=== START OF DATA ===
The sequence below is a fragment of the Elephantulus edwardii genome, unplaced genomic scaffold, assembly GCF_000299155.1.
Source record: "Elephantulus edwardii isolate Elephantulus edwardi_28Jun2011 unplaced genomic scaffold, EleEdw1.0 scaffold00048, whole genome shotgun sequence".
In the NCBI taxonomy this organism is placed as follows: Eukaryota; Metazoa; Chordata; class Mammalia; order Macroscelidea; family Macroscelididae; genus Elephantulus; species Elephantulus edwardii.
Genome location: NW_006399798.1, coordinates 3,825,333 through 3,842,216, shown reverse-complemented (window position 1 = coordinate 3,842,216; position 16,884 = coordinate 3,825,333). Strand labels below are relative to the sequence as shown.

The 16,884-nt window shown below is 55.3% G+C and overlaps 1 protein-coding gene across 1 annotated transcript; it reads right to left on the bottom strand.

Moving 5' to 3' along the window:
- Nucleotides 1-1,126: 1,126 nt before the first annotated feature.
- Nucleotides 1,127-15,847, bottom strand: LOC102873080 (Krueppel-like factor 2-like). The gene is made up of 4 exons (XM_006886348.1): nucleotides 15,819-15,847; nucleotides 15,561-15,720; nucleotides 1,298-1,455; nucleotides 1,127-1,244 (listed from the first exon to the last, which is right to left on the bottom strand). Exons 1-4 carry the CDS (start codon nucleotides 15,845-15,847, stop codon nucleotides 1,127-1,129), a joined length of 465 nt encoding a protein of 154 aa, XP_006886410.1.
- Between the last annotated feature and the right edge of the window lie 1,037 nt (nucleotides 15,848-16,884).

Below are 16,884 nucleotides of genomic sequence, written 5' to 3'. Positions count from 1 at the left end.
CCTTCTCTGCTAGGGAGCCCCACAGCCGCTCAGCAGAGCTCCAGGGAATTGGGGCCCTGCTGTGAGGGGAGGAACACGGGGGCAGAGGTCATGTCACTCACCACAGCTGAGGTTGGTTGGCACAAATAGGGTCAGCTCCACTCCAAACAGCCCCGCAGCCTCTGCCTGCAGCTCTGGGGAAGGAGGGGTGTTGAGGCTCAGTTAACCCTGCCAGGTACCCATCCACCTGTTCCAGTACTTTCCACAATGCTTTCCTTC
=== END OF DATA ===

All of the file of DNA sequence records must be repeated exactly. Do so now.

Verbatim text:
The sequence below is a fragment of the Elephantulus edwardii genome, unplaced genomic scaffold, assembly GCF_000299155.1.
Source record: "Elephantulus edwardii isolate Elephantulus edwardi_28Jun2011 unplaced genomic scaffold, EleEdw1.0 scaffold00048, whole genome shotgun sequence".
In the NCBI taxonomy this organism is placed as follows: Eukaryota; Metazoa; Chordata; class Mammalia; order Macroscelidea; family Macroscelididae; genus Elephantulus; species Elephantulus edwardii.
Genome location: NW_006399798.1, coordinates 3,825,333 through 3,842,216, shown reverse-complemented (window position 1 = coordinate 3,842,216; position 16,884 = coordinate 3,825,333). Strand labels below are relative to the sequence as shown.

The 16,884-nt window shown below is 55.3% G+C and overlaps 1 protein-coding gene across 1 annotated transcript; it reads right to left on the bottom strand.

Moving 5' to 3' along the window:
- Nucleotides 1-1,126: 1,126 nt before the first annotated feature.
- Nucleotides 1,127-15,847, bottom strand: LOC102873080 (Krueppel-like factor 2-like). The gene is made up of 4 exons (XM_006886348.1): nucleotides 15,819-15,847; nucleotides 15,561-15,720; nucleotides 1,298-1,455; nucleotides 1,127-1,244 (listed from the first exon to the last, which is right to left on the bottom strand). Exons 1-4 carry the CDS (start codon nucleotides 15,845-15,847, stop codon nucleotides 1,127-1,129), a joined length of 465 nt encoding a protein of 154 aa, XP_006886410.1.
- Between the last annotated feature and the right edge of the window lie 1,037 nt (nucleotides 15,848-16,884).

Below are 16,884 nucleotides of genomic sequence, written 5' to 3'. Positions count from 1 at the left end.
CCTTCTCTGCTAGGGAGCCCCACAGCCGCTCAGCAGAGCTCCAGGGAATTGGGGCCCTGCTGTGAGGGGAGGAACACGGGGGCAGAGGTCATGTCACTCACCACAGCTGAGGTTGGTTGGCACAAATAGGGTCAGCTCCACTCCAAACAGCCCCGCAGCCTCTGCCTGCAGCTCTGGGGAAGGAGGGGTGTTGAGGCTCAGTTAACCCTGCCAGGTACCCATCCACCTGTTCCAGTACTTTCCACAATGCTTTCCTTC